This blog is part of EU-LISTCO, an innovative and timely project that investigates the challenges facing Europe’s foreign policy. A consortium of fourteen leading research institutions and universities aims to identify risks connected to areas of limited statehood and contested orders—and the EU’s ability to respond.
Another contested election. This time in Georgia, where a parliamentary election was held on October 31, 2020.
According to the Central Election Commission (CEC), the ruling Georgian Dream (GD) party won with 48 percent of the vote. Speaking of massive falsifications, the opposition parties did not recognize the results and refused to participate in the second round of the election on November 21.
Consequently, for the very first time in its post-Soviet history, Georgia saw a one-party runoff where GD won all thirty seats allocated through the majoritarian system, giving it a possibility to form a single-party government to run the country for the next four years.
According to local NGOs, the election was marred by significant shortcomings in all stages of voting. There was violence against voters, vote buying, attacks on journalists, movement of unauthorized persons in the vicinity of election districts, and in some cases breaches of voter secrecy. The Georgian Young Lawyers’ Association described the vote as the most poorly organized election since GD came to power in 2012.
But it was the rigged constituencies that caused the biggest anger among the opposition parties and their supporters.
Almost eight hours after polling stations closed, the CEC released the preliminary results. This gave rise to suspicion among the opposition that the results were possibly manipulated. These suspicions were reinforced by the results of the parallel count carried out by the International Society for Fair Elections and Democracy (ISFED), according to which the ruling party received 45.8 percent—and not 48.16 percent as officially observed by the CEC.
Moreover, ISFED claimed that approximately 8 percent of the summary protocols showed discrepancies between the number of ballots and the number of signatures in the voter lists.
Despite less competitive runoffs of November 21, according to civil society organizations, the GD mobilized activists at polling stations to exercise psychological pressure on voters and obstruct the activities of election observers. Once again, there were cases of vote buying and multiple voting.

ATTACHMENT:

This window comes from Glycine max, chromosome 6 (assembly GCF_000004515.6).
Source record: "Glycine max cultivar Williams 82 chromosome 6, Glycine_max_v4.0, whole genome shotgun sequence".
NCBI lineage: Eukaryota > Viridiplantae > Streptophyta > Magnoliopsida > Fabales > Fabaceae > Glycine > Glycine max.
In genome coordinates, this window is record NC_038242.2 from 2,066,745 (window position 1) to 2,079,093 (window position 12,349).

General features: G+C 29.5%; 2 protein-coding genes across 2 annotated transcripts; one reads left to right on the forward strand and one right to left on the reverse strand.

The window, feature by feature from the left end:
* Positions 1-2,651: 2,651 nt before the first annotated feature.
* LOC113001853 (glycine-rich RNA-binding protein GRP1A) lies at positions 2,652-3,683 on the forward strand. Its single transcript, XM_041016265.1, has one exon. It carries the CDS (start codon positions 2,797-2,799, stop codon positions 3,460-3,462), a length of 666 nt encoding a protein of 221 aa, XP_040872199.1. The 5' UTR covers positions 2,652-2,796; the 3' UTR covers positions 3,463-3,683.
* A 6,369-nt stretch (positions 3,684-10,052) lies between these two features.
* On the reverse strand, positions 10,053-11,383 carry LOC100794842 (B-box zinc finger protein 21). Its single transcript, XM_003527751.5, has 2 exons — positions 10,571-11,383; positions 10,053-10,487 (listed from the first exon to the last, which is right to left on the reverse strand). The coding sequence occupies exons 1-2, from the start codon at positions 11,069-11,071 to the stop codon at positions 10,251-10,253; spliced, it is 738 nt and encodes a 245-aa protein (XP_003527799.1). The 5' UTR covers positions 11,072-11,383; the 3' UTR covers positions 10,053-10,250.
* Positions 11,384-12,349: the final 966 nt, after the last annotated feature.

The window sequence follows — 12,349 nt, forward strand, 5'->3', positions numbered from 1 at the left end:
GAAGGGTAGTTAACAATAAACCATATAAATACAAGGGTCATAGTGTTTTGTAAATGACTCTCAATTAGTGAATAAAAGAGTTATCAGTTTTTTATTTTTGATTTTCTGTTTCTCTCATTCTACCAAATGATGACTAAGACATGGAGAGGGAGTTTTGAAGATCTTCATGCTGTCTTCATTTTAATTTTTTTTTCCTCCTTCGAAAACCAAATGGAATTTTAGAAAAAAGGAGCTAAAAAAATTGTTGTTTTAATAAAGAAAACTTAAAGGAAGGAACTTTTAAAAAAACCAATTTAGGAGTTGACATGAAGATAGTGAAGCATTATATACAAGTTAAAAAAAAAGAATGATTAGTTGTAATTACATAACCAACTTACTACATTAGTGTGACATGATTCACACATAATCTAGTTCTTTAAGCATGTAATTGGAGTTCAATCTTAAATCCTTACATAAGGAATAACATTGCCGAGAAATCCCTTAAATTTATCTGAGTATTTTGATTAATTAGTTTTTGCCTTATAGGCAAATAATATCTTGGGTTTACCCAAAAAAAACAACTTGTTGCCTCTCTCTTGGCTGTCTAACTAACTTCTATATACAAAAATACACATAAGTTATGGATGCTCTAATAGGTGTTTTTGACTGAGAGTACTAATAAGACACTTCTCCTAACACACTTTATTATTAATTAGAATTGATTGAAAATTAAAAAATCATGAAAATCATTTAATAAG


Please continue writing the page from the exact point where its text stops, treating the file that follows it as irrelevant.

After the first round on October 31, international election observers did not question its legitimacy in their preliminary assessment. They concluded that, overall, fundamental freedoms had been respected—but refrained from assessing it as free and fair. Moreover, the mission led by the OSCE Parliamentary Assembly declared that “pervasive allegation of pressure on voters and blurring the line between the ruling party and the state reduced public confidence in some aspects of the process.”
As for the EU, it called for “ensuring the highest democratic standard throughout the entire electoral process, including during the second round . . . as well as a fair, transparent and rigorous handling of all complaints and appeals.”
With the benefit of hindsight, October 31 should have been a turning point in the Georgian political reality.
For the first time, the electorate was given a chance to end Georgia’s tradition of one-party rule and achieve a coalition government. This was the expectation not only of the opposition parties and their supporters but also of civil society. Georgia missed that chance.
As it stands now, the opposition parties refuse to enter parliament and have announced a mass protest, demanding new elections. Politicians inspired by the unrest in Belarus seem to be betting on mass protests, as the opposition today only considers two possible scenarios for political development in Georgia: either a new election or a continuation of the rule of Georgian oligarch Bidzina Ivanishvili, GD’s founder and informal governor.
However, with the coronavirus pandemic, it is unlikely that there will be a sustained revolutionary move to bring about new elections and serious political change in the country.
Most probably, Georgia is doomed to another four years of oligarchic rule. That will consist of informal governance, behind-the-scenes policymaking, weak checks and balances, and a judiciary under political influence and controlled by different interest groups. Recommendations by civil society organizations will be disregarded, NGOs will be demonized.
Where does this leave the EU’s role?
Over the years, the EU has been rather moderate in criticizing the Georgian government’s semi-authoritarian tendencies. Brussels has been cautious in its actions toward Tbilisi. It has been reluctant to insist on Georgia strengthening its democracy and unwilling to get embroiled in local political tensions.
After the 2020 election resulted in a one-party parliament, it is evident that the EU’s strategy of “flexibility” and “stabilization” has failed. Signing the association agreement with Georgia in 2014 did not suffice to trigger the necessary development of democracy; it needs a serious follow-up in terms of political and financial conditionality from the EU’s side.
Georgia is still committed—at least officially—to the path of European integration. This gives the EU strong leverage to critically assess the actions of the Georgian government and its failures in the transition process toward democracy.
Brussels cannot afford more instability and uncertainty in a region that has proved highly combustible in the past. However, it has to understand that lasting stability can only be achieved through meaningful democratic transformation.
Nona Mikhelidze is Head of the Eastern Europe and Eurasia Programme at the Istituto Affari Internazionali.